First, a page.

What Do 2018's Oscar Nominations Say About Our Society?

What Do 2018's Oscar Nominations Say About Our Society?

Let’s start with the good news: #OscarsSoWhite seems to be dying its deserved death a little more with each passing year.

Oscar nominations went live this morning, and we’re looking at a fairly fantastic line-up of diverse --albeit not conventional-- films. In the category of Best Director alone a woman, a black man, and a Hispanic man are all represented. Not to mention that for the first time in nearly fifty years, a black woman has been nominated for Best Screenplay (“Mudbound,” Dee Rees). A Pakastani-American has been awarded a nod for screenwriting (Kumail Nanjiani for “The Big Sick”) as has a ninety-year old gay man (“Call Me By Your Name,” James Ivory.) That’s quite a line up. Yes, we can easily huff about the lack of such nominees in the Oscar’s ninety-year history, but what good would that really do? Why shout backwards into the void when you can face tomorrow with conviction and hope?

 Actor Kumail Nanjiani and Emily Gordon of “The Big Sick”

Actor Kumail Nanjiani and Emily Gordon of “The Big Sick”

So what is to be extrapolated from such a list? It surely doesn’t prove that racism is dead or that women have shed their marginalized place in the world, but it does denote change. Change. (Remember when that was a thing, America? You voted for it back in 2008 and again in 2012?) This list says something about where entertainment is heading in a large sense, and what the powers that be within that industry are willing to put up with. Oprah and a noir-clad attendee list made it clear that time was, and still is, up at the Golden Globes. The Oscar’s have packed a second punch, so to speak. Moreover, just sit down and watch some of the movies up for best picture. They’re films about angst, racism, friendship, a beautiful love story between two men, an angry tale of a mother seeking absolution and justice, a newspaper holding the government accountable for decades of deceit. These films are a combination of typically-regaled “modern classics” as well as indie hits that strike a chord with liberal hearts and tired souls. To all the pessimists out there, snap out of it. To we optimists, this list is huge.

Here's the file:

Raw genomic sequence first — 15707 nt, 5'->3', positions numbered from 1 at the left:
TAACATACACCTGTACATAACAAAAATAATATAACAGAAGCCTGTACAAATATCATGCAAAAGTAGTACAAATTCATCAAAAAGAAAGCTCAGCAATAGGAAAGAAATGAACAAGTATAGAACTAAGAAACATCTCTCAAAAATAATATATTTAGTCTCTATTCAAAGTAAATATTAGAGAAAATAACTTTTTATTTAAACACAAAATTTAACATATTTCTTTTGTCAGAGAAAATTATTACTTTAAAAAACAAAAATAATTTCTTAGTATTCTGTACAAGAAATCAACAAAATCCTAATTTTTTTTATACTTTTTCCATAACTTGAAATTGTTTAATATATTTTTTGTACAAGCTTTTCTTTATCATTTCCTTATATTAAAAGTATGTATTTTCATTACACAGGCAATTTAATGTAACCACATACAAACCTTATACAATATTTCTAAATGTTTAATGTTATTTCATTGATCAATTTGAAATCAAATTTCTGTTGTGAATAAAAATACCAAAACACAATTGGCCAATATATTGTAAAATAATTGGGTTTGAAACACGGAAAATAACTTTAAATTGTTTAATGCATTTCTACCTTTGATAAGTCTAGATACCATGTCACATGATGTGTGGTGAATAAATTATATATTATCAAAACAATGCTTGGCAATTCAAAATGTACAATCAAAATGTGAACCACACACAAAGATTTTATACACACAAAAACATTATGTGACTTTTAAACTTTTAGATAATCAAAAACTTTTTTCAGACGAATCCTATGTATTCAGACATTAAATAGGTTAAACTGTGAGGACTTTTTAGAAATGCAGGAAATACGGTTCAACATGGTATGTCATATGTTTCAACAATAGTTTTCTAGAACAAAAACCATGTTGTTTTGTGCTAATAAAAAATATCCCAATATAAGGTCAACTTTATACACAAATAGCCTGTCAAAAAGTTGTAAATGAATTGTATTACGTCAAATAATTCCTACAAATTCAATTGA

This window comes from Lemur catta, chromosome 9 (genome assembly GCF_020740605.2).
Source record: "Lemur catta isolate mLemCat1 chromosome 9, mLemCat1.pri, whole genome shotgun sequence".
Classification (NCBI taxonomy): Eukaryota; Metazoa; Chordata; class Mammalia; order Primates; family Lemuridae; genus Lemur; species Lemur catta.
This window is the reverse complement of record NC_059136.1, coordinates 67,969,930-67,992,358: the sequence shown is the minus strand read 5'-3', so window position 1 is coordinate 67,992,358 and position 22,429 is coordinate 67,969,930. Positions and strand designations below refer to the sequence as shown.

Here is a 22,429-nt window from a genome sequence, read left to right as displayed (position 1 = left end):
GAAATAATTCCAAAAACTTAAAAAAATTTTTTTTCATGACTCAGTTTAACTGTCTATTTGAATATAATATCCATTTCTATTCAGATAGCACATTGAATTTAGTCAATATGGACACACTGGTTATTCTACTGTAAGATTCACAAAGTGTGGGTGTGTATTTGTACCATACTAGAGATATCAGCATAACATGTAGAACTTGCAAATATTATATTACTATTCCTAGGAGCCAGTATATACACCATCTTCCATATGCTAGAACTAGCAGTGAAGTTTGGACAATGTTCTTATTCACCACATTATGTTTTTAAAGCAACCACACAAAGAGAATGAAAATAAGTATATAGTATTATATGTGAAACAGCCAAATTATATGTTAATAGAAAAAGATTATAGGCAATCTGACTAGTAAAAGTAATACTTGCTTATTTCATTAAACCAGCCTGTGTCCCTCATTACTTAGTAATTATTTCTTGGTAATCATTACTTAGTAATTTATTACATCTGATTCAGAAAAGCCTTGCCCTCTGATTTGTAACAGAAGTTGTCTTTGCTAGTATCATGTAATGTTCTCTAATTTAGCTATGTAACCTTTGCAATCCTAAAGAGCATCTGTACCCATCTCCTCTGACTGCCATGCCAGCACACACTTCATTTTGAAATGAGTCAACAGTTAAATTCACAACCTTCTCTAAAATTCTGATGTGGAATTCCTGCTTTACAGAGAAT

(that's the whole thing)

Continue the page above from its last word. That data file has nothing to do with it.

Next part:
Oprah for 2020.  Read here...

Oprah for 2020. Read here...

More generally speaking, it appears that the Oscars have served as a microcosm of American society at large, and continue to do so. Not only are we continuously looking to the Academy to diversify its own body and therefore its nominations as well, but we are also facing an attempt at overhaul of the white male hegemony that has long been Hollywood. It is absolutely easier said than done--after all, we’re talking about a famously American, gilded industry that has for decades turned a profit off of mistreated child stars, suppressed voices, shady dealings, and an overall currency of sexual favors. For women absolutely, but yes, men as well, it has been a perfectly dark underworld juxtaposed with the glamour we see at the surface and the fairytales we worship it for spinning. Is the entertainment world so very unlike any other industry? Is it so very unlike our own government? Aren’t all of the aforementioned systems industries we long to believe in, yet constantly feel betrayed by, hoodwinked by, and disappointed in? And is it possible, plausible, that they are capable of change?

The question remains in regards to Hollywood and American society in general, where does this leave us? What do all of these implosions and scandals, forward momentum and strangled progress say about who we are today? I can only say this: we’ve made a baby step forward after years of jogging in place, years of stepping quite obviously backwards as well. Life imitates movies and movies imitate life; this dual statement cannot be disproven. Let’s celebrate even the minor victories--like a more diverse Oscar slate-- and fight harder for larger victories while we do so. Let art be the manner by which we shake them down, friends.



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